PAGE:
Morgan Stanley analyst Mary Meeker said today that the tech economy is in a state of recovery, based on the leading indicators that usually signal an end to recession. She was also bullish that a huge shift will come about as the mobile Internet, enabled by smartphones such as Apple’s iPhone, sweeps through the world in the coming years.
“The leading indicators have turned the corner, but the lagging indicators are still weak,” Meeker said in a lightning-fast presentation at the Web 2.0 Summit in San Francisco. [Her slides are at the bottom]
She noted that the S&P 500 is up 59 percent from a year ago and the Russian stock market is up 181 percent. Stock markets are typically a leading indicator of recovery from recession. She noted that credit is loosening up, earnings estimates have started going up as a group, and information technology is the No. 1 capitalized group on Wall Street now (that means that tech stocks are valued the best as a sector).
Meeker said that Intel’s and Apple’s results are good proxies for the recovery. Intel had the best improvement from the second quarter to the third quarter in terms of revenue growth in 30 years. There are twice as many initial public offerings this year compared to last year. Deal volume is twice what it was last year and dollar volume of the IPOs has quadrupled. And there are dozens of companies now in the pipeline. Electronic commerce hit bottom in the first quarter and has been recovering ever since.
On the flip side, consumer confidence is rising but it is still below normal levels. Manufacturing is recovering, but factory usage is around 70 percent of full capacity. Foreclosures are still rising and unemployment remains high at 10 percent compared to 6 percent a year ago. Those are all lagging indicators. Once they’re back to normal, the recovery will be a confirmed fact.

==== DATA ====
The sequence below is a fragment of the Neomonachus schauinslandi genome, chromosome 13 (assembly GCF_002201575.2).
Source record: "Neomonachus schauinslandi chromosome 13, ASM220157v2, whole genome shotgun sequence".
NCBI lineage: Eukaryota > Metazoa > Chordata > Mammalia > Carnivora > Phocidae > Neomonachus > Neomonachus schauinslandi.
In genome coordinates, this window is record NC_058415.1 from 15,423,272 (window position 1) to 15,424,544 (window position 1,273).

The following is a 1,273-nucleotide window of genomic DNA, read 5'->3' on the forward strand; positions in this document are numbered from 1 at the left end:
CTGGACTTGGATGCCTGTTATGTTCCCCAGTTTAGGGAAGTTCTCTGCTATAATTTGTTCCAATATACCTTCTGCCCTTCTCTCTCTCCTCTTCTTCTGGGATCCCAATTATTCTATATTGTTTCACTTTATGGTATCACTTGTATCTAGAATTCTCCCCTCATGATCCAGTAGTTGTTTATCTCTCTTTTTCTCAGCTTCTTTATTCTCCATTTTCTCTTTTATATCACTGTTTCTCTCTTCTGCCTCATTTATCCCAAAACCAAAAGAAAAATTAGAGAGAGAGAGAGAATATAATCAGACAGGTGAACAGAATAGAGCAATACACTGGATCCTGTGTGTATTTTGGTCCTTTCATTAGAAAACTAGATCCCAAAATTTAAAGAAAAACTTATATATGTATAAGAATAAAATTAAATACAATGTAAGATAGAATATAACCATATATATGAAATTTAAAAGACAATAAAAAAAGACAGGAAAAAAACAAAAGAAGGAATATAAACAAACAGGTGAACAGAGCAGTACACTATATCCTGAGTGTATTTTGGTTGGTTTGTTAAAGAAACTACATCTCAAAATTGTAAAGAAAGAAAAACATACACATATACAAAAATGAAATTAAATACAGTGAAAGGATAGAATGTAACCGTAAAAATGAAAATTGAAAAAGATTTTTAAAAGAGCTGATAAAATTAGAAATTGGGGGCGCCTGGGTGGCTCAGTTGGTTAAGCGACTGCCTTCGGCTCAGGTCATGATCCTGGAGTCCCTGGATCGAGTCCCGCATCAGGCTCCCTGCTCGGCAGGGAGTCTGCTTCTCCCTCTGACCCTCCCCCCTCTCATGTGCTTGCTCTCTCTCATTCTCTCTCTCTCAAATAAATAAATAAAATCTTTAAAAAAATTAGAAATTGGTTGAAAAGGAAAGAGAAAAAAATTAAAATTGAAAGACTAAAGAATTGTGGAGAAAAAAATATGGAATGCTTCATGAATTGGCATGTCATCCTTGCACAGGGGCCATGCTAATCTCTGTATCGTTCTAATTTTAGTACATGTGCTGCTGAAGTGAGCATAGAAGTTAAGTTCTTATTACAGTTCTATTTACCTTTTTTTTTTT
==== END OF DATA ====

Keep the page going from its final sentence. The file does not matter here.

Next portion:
Meeker said she was excited about the positive trends related to technology adoption. One of the fastest-growing sectors is the use of mobile data on devices such as the iPhone. Apple iPhone users account for 65 percent of data usage, but only 11 percent of the total mobile market share in the U.S.
“The iPhone is the fastest growing piece of hardware the world has ever seen,” Meeker said.
Japan is years ahead of the U.S. in mobile data and Meeker believes it will serve as a model for what will come. She said that the U.S. has a long way to go to catch up with the patterns of mobile Internet usage in Japan. By 2013, the number of heavy web mobile users will triple to a billion users.
The shift to the mobile web is no less than a new computing cycle, such as the shift from mainframes to minicomputers, from minicomputers to PCs, from PCs to the web and laptops. Each time one of those shifts happens, the number of users increases tenfold. Indicators of this growth: Global positioning system (GPS) chip shipments are up 57 percent this year, while Wi-Fi chip sales are up 42 percent. On the content side, Facebook has seen huge growth in usage, as have social networks on mobile phones.
All of these trends toward mobile Internet expansion will cause huge shifts in wealth creation, Meeker said. In each major computing shift, new winners emerge, and the incumbents fade away. Here are the slides.